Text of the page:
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Author Topic: Communist Bitshares Wealth Redistribution IS THEFT!  (Read 28069 times)
FandangledGizmo
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January 10, 2015, 04:30:17 AM
 #101

How often can the number '101' be changed or is it hardcoded? I don't refer to voting, but to changing it to 1000 say.

It's a top secret  Smiley, but it's one constant at the code which you can change to any odd number, you even can make it's dynamic if you wish (for example from 101-100101 delegates based at pseudo random round hash) but this requires additional coding.

http://wiki.bitshares.org/index.php/DPOS
Quote
If these chains assume 100 delegates is too centralized and start promoting they have 1000 validators, then their fees must be 10x those of DPOS. If such a chain grew to be the size of Bitcoin ($10 B) then only those with $1M worth of coin could validate profitably and most would consider that an elite club. If they reduce the minimum stake to be a validator to $1000, then their fees would be 10,000 times higher than DPOS.


Then why a put a cap on at all?

Efficiency, profitability and perhaps counter-intuitively for you it actually increases effective decentralization imo.

http://bitsharesblocks.com/delegates

I want to have a good idea who is controlling those 101 positions. As the system matures we are able to make sure those are unique individuals and only doubles if we choose. When you raise that number much higher, the average shareholder can't verify 251 of 501 without centralized assistance. (BitShares holders can though if they want vote to raise the 101 number in future, it's up to a decentralized community of shareholders how many delegates there are.)

I expect over the year, more generally well known crypto people who have high reputations, trust & are more well known in crypto in general, will become delegates, then the average alt-coiner will recognize many of the delegates too.

NXT has more forging participation than Bitshares' 101 delegates.  

It does, but higher number of nodes != more decentralisation.

The key is the number of blocks forged by each node - bitshares makes it even between the 101 delegates, but NXT is stake based, so it *could* be that the majority control of the NXT blockchain consensus lies with well less than 101 / 2 nodes.

I also know the incentives are there for free market competition to be an individual BitShares delegate, with other POS systems the economic incentives just aren't there unfortunately https://bitcointalk.org/index.php?topic=916696.msg10085323#msg10085323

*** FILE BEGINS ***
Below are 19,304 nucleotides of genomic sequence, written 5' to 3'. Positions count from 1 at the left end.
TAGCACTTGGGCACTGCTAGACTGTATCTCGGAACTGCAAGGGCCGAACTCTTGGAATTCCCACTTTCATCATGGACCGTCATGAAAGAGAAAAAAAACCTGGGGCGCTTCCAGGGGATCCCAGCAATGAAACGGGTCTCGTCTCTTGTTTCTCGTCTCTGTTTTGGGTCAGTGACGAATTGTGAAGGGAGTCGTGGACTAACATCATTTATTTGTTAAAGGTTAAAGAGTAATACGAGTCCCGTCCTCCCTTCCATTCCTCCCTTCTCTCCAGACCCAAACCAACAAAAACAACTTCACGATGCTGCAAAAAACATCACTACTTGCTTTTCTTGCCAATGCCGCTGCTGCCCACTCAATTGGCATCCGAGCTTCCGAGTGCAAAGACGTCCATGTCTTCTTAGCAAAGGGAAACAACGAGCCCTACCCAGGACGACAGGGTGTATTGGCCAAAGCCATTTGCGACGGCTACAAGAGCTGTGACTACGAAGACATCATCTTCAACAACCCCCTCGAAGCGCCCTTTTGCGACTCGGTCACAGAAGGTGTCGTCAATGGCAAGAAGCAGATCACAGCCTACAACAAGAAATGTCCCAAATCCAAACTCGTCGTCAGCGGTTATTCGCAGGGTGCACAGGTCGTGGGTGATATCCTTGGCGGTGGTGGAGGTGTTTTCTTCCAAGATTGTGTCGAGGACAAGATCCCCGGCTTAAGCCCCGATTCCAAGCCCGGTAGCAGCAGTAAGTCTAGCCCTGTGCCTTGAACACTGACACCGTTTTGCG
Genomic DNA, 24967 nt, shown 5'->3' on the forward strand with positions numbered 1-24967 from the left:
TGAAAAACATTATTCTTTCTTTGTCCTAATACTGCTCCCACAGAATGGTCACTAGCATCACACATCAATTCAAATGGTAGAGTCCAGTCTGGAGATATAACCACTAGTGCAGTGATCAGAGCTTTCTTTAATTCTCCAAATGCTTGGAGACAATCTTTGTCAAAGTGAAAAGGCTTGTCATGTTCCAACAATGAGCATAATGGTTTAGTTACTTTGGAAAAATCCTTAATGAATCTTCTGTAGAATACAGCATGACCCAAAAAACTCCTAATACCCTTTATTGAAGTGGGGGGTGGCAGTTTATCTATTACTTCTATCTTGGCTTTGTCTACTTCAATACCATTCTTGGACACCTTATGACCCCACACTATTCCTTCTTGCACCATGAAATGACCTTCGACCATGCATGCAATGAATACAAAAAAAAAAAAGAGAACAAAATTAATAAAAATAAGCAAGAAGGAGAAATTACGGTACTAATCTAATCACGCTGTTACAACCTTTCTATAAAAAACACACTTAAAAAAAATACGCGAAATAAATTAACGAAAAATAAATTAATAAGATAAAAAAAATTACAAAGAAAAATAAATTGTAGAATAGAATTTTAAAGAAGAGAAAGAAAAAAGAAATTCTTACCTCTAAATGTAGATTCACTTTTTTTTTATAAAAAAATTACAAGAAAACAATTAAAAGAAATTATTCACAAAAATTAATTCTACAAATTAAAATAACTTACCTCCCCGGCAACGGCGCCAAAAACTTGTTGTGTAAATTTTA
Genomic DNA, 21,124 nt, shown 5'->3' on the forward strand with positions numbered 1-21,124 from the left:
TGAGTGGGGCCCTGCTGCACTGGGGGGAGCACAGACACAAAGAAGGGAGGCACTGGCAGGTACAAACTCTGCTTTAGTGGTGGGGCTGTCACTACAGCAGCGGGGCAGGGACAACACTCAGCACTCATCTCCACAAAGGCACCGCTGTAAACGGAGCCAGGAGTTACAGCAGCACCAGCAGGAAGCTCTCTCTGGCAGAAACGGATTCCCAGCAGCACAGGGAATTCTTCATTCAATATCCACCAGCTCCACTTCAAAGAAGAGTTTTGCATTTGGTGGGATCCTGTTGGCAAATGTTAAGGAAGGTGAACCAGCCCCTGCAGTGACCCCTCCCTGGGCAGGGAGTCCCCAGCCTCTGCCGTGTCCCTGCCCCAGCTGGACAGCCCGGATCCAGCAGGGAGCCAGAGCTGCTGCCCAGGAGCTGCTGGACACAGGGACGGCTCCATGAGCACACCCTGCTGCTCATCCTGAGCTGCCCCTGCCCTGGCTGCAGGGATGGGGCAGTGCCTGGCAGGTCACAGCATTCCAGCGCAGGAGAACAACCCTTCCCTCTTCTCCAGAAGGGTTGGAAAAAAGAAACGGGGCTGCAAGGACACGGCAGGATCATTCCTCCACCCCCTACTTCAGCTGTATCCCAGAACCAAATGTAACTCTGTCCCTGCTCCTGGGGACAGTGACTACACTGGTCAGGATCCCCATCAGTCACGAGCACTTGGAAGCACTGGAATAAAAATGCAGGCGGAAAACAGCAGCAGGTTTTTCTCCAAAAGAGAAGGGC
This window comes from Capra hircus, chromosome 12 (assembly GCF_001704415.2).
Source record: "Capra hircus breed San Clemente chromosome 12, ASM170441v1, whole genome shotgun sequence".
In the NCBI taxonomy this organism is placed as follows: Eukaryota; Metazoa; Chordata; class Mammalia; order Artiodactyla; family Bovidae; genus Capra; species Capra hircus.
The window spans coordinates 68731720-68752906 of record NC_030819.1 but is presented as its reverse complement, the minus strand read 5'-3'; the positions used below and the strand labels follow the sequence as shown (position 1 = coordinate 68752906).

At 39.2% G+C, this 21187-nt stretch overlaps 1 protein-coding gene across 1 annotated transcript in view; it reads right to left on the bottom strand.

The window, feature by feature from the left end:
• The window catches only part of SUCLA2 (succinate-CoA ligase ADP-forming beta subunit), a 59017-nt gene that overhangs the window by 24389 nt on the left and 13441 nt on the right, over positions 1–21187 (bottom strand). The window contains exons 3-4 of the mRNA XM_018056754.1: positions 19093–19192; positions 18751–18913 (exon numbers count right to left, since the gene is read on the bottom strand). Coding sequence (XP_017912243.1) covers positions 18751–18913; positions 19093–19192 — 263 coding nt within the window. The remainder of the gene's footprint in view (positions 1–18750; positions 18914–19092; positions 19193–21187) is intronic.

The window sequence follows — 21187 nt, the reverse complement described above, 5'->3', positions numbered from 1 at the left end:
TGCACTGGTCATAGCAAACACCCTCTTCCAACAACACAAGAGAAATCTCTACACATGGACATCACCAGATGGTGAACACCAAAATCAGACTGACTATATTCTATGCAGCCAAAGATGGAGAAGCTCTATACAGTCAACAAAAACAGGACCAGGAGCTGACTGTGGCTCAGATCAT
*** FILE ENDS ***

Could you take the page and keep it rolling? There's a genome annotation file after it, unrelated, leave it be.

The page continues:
The BitShares model is also efficient, I will be able to pay for goods in a store quicker than a credit card without the system centralizing around BitPay type services.

BitShares also has a large team of highly talented developers and the blockchain can hire more whenever required. Other coins are centralized around their developers - if something happened to two or three main guys, their progress would be seriously affected and they would lack the ability to hire new talent. I find that to be incredible centralization.




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January 10, 2015, 05:28:17 AM
 #102

Once again, my interest is not based of a love for NXT, i actually have none. But as i pointed out i used to be one of the biggest supporters of  Invictus, from being in the top 10 PTS holders i was diluted down and sold half my holdings in disgust.

My interest is in the technical parts of this conversation not your "evangelism", some of us are very resistant to propaganda so save us the trouble and let there be technical point by point conversation. Support BTS by proving the arguments against it's system wrong and you'll even win people like me back.

Words about how it's great with no technical basis, really have no effect on the crowd here.

And as someone pointed out, throwing in a lot of links really isnt helping. The current discussion point is the limiting of nodes to 101 whethere this provides a secure model and whether it counts as true decentralization. How damaging could it be if three or more people in control of more than 3 nodes each started colluding?

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January 10, 2015, 05:48:47 AM
 #103

Once again, my interest is not based of a love for NXT, i actually have none. But as i pointed out i used to be one of the biggest supporters of  Invictus, from being in the top 10 PTS holders i was diluted down and sold half my holdings in disgust.

My interest is in the technical parts of this conversation not your "evangelism", some of us are very resistant to propaganda so save us the trouble and let there be technical point by point conversation. Support BTS by proving the arguments against it's system wrong and you'll even win people like me back.

Words about how it's great with no technical basis, really have no effect on the crowd here.

And as someone pointed out, throwing in a lot of links really isnt helping. The current discussion point is the limiting of nodes to 101 whethere this provides a secure model and whether it counts as true decentralization. How damaging could it be if three or more people in control of more than 3 nodes each started colluding?


I was also disappointed by some of the changes, I personally was a big fan of BTSX. I've come back in support of BitShares though as it's the best model out there in my opinion and really well positioned right now. I'm also seeing a trend in POW that tells me it's days are numbered. One reason is their high inflation, in a bear market that 1% a month can really eat into the buy wall,  but the main reason is their volatility, I believe the fact that businesses are immediately selling crypto is what is putting even more consistent selling pressure on the Bitcoin price. So I think you're going to see stable BitAssets like BitUSD really get big this year.